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Date Created
  • 2013

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The influence of benefit finding on activity limitation and everyday adaptation to chronic pain

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In rehabilitation settings, activity limitation can be a significant barrier to recovery. This study sought to examine the effects of state and trait level benefit finding, positive affect, and catastrophizing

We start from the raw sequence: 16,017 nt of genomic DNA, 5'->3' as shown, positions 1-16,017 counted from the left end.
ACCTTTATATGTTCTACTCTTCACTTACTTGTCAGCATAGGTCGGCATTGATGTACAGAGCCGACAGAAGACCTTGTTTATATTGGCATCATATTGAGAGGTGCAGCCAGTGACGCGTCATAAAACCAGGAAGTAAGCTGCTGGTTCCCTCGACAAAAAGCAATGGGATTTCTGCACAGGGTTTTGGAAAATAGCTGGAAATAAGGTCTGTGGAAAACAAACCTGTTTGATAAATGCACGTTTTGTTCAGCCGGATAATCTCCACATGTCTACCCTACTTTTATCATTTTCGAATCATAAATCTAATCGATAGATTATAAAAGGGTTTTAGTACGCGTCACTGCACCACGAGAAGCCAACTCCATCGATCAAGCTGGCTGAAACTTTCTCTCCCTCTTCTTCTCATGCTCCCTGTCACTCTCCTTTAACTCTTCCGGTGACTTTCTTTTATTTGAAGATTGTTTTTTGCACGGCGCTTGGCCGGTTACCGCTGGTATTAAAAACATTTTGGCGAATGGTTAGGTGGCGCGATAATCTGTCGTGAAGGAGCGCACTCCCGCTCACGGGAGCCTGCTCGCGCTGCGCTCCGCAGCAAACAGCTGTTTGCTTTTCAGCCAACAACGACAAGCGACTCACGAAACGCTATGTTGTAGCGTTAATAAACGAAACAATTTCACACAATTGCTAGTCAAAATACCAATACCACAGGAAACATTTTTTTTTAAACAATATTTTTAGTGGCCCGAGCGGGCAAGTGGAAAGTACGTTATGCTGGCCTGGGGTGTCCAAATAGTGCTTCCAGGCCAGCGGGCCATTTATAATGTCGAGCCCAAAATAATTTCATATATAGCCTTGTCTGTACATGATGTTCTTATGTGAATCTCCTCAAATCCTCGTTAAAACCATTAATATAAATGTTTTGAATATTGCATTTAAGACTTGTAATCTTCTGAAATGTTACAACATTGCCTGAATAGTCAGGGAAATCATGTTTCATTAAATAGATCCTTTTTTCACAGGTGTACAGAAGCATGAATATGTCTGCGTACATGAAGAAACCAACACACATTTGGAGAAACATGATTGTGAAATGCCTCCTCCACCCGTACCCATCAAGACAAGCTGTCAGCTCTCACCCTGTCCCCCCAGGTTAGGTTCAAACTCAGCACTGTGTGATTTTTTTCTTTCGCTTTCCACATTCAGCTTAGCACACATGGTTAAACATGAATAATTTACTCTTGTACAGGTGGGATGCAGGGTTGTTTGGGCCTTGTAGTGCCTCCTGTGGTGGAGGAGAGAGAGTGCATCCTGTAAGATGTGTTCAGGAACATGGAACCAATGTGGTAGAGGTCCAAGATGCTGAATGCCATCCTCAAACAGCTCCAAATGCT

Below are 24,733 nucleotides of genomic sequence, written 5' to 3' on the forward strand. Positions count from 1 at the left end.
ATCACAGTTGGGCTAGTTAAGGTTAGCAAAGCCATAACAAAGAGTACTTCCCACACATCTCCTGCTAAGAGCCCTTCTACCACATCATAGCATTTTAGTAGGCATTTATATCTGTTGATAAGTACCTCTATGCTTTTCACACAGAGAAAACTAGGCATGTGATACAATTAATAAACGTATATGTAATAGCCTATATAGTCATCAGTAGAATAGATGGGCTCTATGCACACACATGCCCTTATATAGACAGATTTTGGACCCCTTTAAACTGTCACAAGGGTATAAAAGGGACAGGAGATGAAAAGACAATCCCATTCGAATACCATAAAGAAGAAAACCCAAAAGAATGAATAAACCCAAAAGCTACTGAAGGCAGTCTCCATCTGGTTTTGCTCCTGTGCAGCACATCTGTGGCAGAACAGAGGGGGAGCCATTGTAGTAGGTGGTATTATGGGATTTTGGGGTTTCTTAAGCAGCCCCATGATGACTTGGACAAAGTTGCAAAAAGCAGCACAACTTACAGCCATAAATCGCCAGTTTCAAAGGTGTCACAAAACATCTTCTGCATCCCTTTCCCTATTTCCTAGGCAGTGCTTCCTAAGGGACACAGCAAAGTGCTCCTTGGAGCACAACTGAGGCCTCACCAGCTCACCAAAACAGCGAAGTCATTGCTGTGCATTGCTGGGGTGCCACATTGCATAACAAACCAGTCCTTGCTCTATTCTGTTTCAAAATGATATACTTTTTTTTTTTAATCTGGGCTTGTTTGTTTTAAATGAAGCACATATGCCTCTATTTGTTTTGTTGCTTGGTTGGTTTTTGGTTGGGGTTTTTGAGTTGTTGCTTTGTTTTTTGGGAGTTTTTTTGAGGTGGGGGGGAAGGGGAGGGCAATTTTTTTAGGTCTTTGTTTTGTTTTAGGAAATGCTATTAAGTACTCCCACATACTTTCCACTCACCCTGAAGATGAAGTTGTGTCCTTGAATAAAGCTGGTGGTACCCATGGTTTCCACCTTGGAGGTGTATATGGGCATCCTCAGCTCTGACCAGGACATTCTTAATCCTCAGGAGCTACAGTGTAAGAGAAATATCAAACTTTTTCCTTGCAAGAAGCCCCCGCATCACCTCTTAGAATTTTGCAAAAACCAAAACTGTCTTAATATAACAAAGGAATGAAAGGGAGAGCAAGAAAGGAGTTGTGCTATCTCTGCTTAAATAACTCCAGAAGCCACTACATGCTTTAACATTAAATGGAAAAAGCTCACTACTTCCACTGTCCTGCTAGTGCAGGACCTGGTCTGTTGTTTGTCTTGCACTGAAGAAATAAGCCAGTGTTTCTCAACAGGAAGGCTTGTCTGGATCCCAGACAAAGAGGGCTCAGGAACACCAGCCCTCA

In rehabilitation settings, activity limitation can be a significant barrier to recovery. This study sought to examine the effects of state and trait level benefit finding, positive affect, and catastrophizing on activity limitation among individuals with a physician-confirmed diagnosis of either Osteoarthritis (OA), Fibromyalgia (FM), or a dual diagnosis of OA/FM. Participants (106 OA, 53 FM, and 101 OA/FM) who had no diagnosed autoimmune disorder, a pain rating above 20 on a 0-100 scale, and no involvement in litigation regarding their condition were recruited in the Phoenix metropolitan area for inclusion in the current study. After initial questionnaires were completed, participants were trained to complete daily diaries on a laptop computer and instructed to do so a half an hour before bed each night for 30 days. In each diary, participants rated their average daily pain, benefit finding, positive affect, catastrophizing, and activity limitation. A single item, "I thought about some of the good things that have come from living with my pain" was used to examine the broader construct of benefit finding. It was hypothesized that state and trait level benefit finding would have a direct relation with activity limitation and a partially mediated relationship, through positive affect. Multilevel modeling with SAS PROC MIXED revealed that benefit finding was not directly related to activity limitation. Increases in benefit finding were associated, however, with decreases in activity limitation through a significant mediated relationship with positive affect. Individuals who benefit find had a higher level of positive affect which was associated with decreased activity limitation. A suppression effect involving pain and benefit finding at the trait level was also found. Pain appeared to increase the predictive validity of the relation of benefit finding to activity limitation. These findings have important implications for rehabilitation psychologists and should embolden clinicians to encourage patients to increase positive affect by employing active approach-oriented coping strategies like benefit finding to reduce activity limitation.